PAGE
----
Prototype 128k board?

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moosemanmoo's picture
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Joined: Aug 17 2004
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Looking around on ebay tonight, I found this little gem.
http://cgi.ebay.com/ws/eBayISAPI.dll?ViewItem&category=80075&item=5202746824&rd=1&ssPageName=WDVW
The seller says that it appears to be a prototype board. I've never seen a production 128k mac motherboard, but the RAM being lined up and in a nice little box over there seems very zen and Jobsian. What's the verdict on this one?

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coius's picture
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Joined: Aug 25 2004
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Hey!

my board on my Macintosh (not 128/512k, just macintsoh) looks exactly like that! But mine isn't a proto... It still has the socketed chips

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dankephoto's picture
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Probably just another 512K upgraded 128K

Looks like it's just another upgraded 128K, common enough though the SN is an early one.

The socketed chips and that little extra PCB are the give-away. I've got a couple of these, each a little different from each other. Details kinda depended on who did the upgrade, there were lots of folks doing it back in the day. Seems like original unmolested 128K LBs are the rarer variety anymore.

Hey coius, how much ram does yours have? Bet it has 512K! Tongue

dan k

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coius's picture
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nope 128k

i got a hold of a floppy. I pulled it up and it had 128k ram. I am looking for a permanant floppy system. Abe should be getting me one soon...
I borrowed it from a MUG member who had one. He also let me fire it up with his K/M and we were set. So now all i need is Keyboard and mouse

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Joined: Mar 12 2005
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Protype My Apple!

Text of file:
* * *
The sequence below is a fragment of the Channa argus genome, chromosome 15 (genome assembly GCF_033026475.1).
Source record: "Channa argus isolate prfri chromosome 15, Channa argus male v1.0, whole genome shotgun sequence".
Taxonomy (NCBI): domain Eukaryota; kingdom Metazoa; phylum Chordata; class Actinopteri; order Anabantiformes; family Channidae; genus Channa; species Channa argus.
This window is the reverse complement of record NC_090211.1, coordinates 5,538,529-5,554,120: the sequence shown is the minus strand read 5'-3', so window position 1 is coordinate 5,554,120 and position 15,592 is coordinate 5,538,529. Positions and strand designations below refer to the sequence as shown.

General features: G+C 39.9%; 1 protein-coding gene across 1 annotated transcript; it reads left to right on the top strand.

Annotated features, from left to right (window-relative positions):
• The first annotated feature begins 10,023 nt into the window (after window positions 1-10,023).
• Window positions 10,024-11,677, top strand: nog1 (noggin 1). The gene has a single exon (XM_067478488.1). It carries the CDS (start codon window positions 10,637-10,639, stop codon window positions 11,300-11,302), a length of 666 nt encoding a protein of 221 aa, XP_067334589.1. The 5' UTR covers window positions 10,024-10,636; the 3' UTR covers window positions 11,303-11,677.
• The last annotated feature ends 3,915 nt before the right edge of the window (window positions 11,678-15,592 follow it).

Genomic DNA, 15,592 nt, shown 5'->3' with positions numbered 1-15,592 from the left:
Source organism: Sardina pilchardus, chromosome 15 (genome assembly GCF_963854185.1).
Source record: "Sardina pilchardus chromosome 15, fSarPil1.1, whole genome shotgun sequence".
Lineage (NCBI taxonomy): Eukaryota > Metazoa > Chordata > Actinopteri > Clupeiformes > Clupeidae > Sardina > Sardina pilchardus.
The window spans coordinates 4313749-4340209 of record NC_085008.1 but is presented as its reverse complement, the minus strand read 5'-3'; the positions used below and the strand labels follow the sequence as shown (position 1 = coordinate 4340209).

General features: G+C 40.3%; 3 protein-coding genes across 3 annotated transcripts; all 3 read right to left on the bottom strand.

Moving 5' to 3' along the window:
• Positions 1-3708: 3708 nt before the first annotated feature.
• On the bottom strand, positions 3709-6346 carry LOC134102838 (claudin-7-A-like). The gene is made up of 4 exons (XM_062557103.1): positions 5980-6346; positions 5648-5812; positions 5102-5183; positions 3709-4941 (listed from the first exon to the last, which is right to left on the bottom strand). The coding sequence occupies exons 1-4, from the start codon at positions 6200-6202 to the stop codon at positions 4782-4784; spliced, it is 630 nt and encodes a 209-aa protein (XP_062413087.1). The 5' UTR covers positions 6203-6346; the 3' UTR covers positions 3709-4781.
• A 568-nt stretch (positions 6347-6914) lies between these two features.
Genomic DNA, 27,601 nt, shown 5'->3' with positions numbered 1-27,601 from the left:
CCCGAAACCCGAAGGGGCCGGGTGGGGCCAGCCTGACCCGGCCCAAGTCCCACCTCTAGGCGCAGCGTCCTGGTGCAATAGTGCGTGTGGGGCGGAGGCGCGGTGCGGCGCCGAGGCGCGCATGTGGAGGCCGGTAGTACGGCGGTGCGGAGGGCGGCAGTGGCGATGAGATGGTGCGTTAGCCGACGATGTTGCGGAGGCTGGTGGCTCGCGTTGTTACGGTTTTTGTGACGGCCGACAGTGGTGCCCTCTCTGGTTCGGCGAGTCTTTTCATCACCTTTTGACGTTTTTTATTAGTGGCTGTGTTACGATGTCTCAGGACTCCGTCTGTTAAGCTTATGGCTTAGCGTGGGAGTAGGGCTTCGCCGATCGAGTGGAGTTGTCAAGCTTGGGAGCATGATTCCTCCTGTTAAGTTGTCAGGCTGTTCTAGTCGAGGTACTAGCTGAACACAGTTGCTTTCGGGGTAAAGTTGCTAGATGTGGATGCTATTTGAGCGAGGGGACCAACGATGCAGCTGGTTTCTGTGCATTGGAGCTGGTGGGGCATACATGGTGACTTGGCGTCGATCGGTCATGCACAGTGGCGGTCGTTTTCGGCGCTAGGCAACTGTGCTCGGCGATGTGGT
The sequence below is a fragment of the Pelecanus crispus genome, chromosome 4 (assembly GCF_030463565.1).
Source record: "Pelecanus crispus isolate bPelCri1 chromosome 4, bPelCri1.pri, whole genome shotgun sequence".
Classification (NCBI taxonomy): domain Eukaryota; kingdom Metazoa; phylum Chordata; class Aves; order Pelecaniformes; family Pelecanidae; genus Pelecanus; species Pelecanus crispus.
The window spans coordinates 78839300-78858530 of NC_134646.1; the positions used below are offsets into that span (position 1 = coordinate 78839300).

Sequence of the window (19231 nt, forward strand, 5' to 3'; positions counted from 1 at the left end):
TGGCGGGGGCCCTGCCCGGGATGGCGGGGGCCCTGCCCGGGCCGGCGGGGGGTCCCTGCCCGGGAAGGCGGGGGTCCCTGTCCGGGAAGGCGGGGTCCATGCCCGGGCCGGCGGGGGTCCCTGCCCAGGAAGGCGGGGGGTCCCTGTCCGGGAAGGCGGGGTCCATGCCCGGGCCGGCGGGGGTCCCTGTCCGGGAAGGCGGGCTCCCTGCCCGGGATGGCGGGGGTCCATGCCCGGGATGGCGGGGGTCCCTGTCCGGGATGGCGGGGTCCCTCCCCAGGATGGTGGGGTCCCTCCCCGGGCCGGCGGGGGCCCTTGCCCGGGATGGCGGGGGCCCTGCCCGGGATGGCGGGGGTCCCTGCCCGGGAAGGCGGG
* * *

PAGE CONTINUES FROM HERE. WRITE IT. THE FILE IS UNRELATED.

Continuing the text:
These eBay guys make me crazy, always putting up stuff and hyping it as "RARE" or a "PROTOYPE" -- have you seen what the bid is up to -- over $80 for a 128k logicboard (and the reserve still hasn't been met)! A modified one at that! I wrote this guy to give me the info off the back which will positively identify the production lot of this board as a prototype or not. I wrote him twice -- he has not responded. This guy is a peice of work! It is very clear to me that this 128k board has had the 512k mod, the "unknown" board next to the CPU being a miniMUX to address the additional RAM, the chips socketed to allow for further expansion and a gold 68000 CPU (all like mine so far). The only odd thing about it is that the CPU is socketed. Easy enough to do, I just can't figure out why anyone would do it? Were there better 68000 chips one could acquire over the original 128k? Even if you could, wouldn't you have to clock chip it as well? The only other difference is that my serial number starts with CP, not LB. Why would a prototype have a production-type serial number anyway? I wish ebay had a way to allow other users to post comments warning others of potential pitfalls ...

coius's picture
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how about something along the lines of this:
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Joined: Mar 12 2005
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Socketed 68000

Ask and you shall recieve. It turns out a common upgrade stratagy for the 128k was a 512k upgrade and a CPU upgrade to a Motorola 68010 chip which was 50%-80% faster than a stock 68000! According to what I read, only the chip need be swapped to work and would easily explain the socket. If the guy had ever written me back, I would know whether the socketed CPU is in fact a 68010. In which case, the board is even more valuable than a so-called "prototype" (IMHO). What an Maroon.

Also, another common upgrade was the Brainstorm 68LC000 16Mhz CPU upgrade which also involved and upgraded system clock. Basically it would account for the socketed CPU and now that I look at it the different looking clock chip from the stock 128k. Again another rarity. However, my understanding was that this upgrade required special software (though I don't know why) in order to boot up -- seems like it would just start right up and just run faster -- Perhaps it needed a ROM patch to unserstand the accelerated bus. So the board is useless unless the buyer can come up with the software.

FYI -- I have a later 128k motherboard which has a serial number that starts with "LB", so this guy doesn't have a prototype -- just an early 128k board that's been upgraded.